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 »  Home  »  .NET Newbie  »  GDI+ Chart Success Part 6: Dynamic Line Chart
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 »  Home  »  Windows Development  »  Win Forms  »  GDI+ Chart Success Part 6: Dynamic Line Chart
GDI+ Chart Success Part 6: Dynamic Line Chart
by Ged Mead | Published  08/22/2006 | .NET Newbie Graphics Win Forms | Rating:
Ged Mead

Ged Mead (XTab) is a Microsoft Visual Basic MVP who has been working on computer software and design for more than 25 years. His journey has taken him through many different facets of IT. These include training as a Systems Analyst, working in a mainframe software development environment, creating financial management systems and a short time spent on military laptop systems in the days when it took two strong men to carry a 'mobile' system.

Based in an idyllic lochside location in the West of Scotland, he is currently involved in an ever-widening range of VB.NET, WPF and Silverlight development projects. Now working in a consultancy environment, his passion however still remains helping students and professional developers to take advantage of the ever increasing range of sophisticated tools available to them.

Ged is a regular contributor to forums on vbCity and authors articles for DevCity. He is a moderator on VBCity and the MSDN Tech Forums and spends a lot of time answering technical questions there and in several other VB forum sites. Senior Editor for DevCity.NET, vbCity Developer Community Leader and Admin, and DevCity.NET Newsletter Editor. He has written and continues to tutor a number of free online courses for VB.NET developers.


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   There are some quite advanced features that can be incorporated into a dynamic chart, sometimes depending on where the data is coming from.   In this article, we are going to be begin with a fairly simple demo.   Then we will move on to one that is slightly more sophisticated and finally we will look at further enhancements that could be incorporated into this kind of graph.

   So, let me set the scene.  What do we want to do here?   Well, the first dynamic line chart I plan to create is one that takes some simple user input and displays the values as they are chosen on the chart.   As each new value is selected, the chart will be extended and redrawn to show the continuous changes that have been made.  When the screen width is "full", the earliest values are lost from view as the graphic display continues to scroll from right to left.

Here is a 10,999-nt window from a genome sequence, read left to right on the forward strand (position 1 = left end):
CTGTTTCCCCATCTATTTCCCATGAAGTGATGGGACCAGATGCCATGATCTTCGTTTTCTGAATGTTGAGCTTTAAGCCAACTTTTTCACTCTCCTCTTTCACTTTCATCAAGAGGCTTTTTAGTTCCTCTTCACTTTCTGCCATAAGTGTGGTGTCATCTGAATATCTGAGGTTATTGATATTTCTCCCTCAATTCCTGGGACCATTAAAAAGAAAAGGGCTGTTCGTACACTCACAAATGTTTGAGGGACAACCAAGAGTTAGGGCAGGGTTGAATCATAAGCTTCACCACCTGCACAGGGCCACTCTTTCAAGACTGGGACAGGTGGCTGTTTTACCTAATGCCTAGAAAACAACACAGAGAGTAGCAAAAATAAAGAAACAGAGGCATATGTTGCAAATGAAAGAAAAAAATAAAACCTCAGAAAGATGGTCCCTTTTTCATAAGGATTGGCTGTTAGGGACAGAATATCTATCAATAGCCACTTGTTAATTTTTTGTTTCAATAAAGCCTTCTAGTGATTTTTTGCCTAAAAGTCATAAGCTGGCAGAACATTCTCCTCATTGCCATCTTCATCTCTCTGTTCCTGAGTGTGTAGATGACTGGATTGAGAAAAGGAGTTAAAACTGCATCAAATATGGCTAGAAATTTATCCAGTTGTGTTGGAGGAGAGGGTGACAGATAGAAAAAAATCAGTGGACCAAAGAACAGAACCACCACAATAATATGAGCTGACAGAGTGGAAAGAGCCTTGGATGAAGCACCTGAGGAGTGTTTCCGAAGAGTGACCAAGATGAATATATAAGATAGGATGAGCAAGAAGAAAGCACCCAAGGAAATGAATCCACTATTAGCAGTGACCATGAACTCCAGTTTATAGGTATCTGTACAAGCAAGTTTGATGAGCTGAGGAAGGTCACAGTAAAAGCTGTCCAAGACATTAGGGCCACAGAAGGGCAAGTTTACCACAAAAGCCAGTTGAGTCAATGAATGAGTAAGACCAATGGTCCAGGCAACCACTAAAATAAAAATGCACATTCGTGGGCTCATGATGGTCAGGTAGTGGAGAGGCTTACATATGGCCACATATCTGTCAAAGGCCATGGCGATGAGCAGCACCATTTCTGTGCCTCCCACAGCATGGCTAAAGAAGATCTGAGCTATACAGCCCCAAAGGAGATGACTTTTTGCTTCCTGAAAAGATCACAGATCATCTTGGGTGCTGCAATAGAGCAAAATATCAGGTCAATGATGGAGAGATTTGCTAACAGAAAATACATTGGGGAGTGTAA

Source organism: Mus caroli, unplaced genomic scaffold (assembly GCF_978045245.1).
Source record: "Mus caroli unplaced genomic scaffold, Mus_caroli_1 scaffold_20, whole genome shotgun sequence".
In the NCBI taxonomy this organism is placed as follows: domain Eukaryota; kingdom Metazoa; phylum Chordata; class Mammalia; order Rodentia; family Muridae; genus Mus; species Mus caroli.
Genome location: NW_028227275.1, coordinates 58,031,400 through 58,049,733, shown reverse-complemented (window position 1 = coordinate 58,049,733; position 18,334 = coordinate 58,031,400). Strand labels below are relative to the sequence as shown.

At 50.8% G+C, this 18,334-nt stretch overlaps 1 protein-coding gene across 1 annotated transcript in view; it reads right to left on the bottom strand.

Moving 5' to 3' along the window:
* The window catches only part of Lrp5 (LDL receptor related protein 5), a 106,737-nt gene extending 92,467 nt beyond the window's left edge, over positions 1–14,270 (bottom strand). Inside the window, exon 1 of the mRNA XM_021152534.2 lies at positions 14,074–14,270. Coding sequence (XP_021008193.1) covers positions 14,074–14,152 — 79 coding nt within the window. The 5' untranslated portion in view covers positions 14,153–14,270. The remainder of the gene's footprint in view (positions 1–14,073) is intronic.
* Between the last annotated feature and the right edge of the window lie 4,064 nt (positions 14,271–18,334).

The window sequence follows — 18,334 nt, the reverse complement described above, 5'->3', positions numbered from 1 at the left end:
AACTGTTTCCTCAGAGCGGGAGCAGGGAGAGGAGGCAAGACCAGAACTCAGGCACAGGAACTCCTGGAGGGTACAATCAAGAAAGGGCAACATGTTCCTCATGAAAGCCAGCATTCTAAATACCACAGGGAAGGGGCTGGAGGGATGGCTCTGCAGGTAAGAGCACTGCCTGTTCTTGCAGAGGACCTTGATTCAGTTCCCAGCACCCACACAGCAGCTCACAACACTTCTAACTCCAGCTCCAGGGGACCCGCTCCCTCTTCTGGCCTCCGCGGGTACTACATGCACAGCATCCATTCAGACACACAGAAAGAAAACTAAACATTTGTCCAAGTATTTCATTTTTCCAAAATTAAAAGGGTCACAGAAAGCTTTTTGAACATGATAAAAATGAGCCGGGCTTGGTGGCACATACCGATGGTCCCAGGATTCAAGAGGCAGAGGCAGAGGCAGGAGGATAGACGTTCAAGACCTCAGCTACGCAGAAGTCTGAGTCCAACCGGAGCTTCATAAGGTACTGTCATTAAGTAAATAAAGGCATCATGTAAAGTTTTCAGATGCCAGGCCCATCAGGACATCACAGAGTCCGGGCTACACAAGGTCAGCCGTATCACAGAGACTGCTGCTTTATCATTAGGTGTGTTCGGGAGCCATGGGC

One quick and easy demo is to create put a scrollbar on a form and use the changing scrollbar values as the data for the chart.   Take a look at the sample form below.


Form Controls    

    The silver grey area is a PictureBox.  As the values in the ScrollBar change, so the graph represents the new values.  I have used a Vertical ScrollBar here, but you can just as easily use a Horizontal ScrollBar.  In either event, the coding logic will be the same.

   Here are the steps to create the form.  

  1. Add a ScrollBar control to the form.  Set its Minimum property to 0, its Maximum to 104.  (If you are wondering why I've picked that Maximum value, see the note at the bottom this page) .  Set the LargeChange property to 5; leave the SmallChange property as 1.  Change the control's name to SBUserValue to reflect its purpose - scroll bar to detect user's chosen values.
  2. Add a PictureBox and name it picGraph.   Set its height to exactly 400.   Why ?   This is really just a way of keeping the scaling code as easy as possible.   The user values are going to be numbers between 0 and 100, so it will be very easy to multiply the value by 4 to automatically scale it vertically on the picturebox graph.     Real life almost certainly won't be this easy, but it will help us concentrate on the important drawing stuff for this first demonstration.  Change the PictureBox'sname to picGraph and set its backcolor to Gainsborough (or any other color that you prefer)
  3. Finally,add a label to display the changing selection value.  This label plays no part in the chart creation; I've included it so you can check that any given value is correctly represented on the chart itself.   Name it lblValue.
  4. The remaining label controls shown on the screenshot above are entirely optional and are not referred to in any of the code that follows.

   Initial Code

   Place this Imports statement at the top of the form:



    As you will know if you have read the earlier articles in this series, this allows us to use any of the  Drawing.Drawing2D class methods and properties in code without having to keep writing out the fully qualified names each time.  

   In the next step we will build the code that does all the drawing in the chart, dynamically changing the display each time a new value is selected via the ScrollBar.



     The reason for setting a Maximum value of 104 (when what we really want is 0 to 100 on the scale) is due to what seems to me to be a small foible with the ScrollBar control.     If you set the Maximum to 100 and the Large Change to 5 then the highest value you will be able to physically obtain by moving the slider or clicking on the ScrollBar's arrow will be 96.  There may be an official fix for this, but I find that offsetting the Maximum by a figure of (LargeChange - 1) seems to do the trick.





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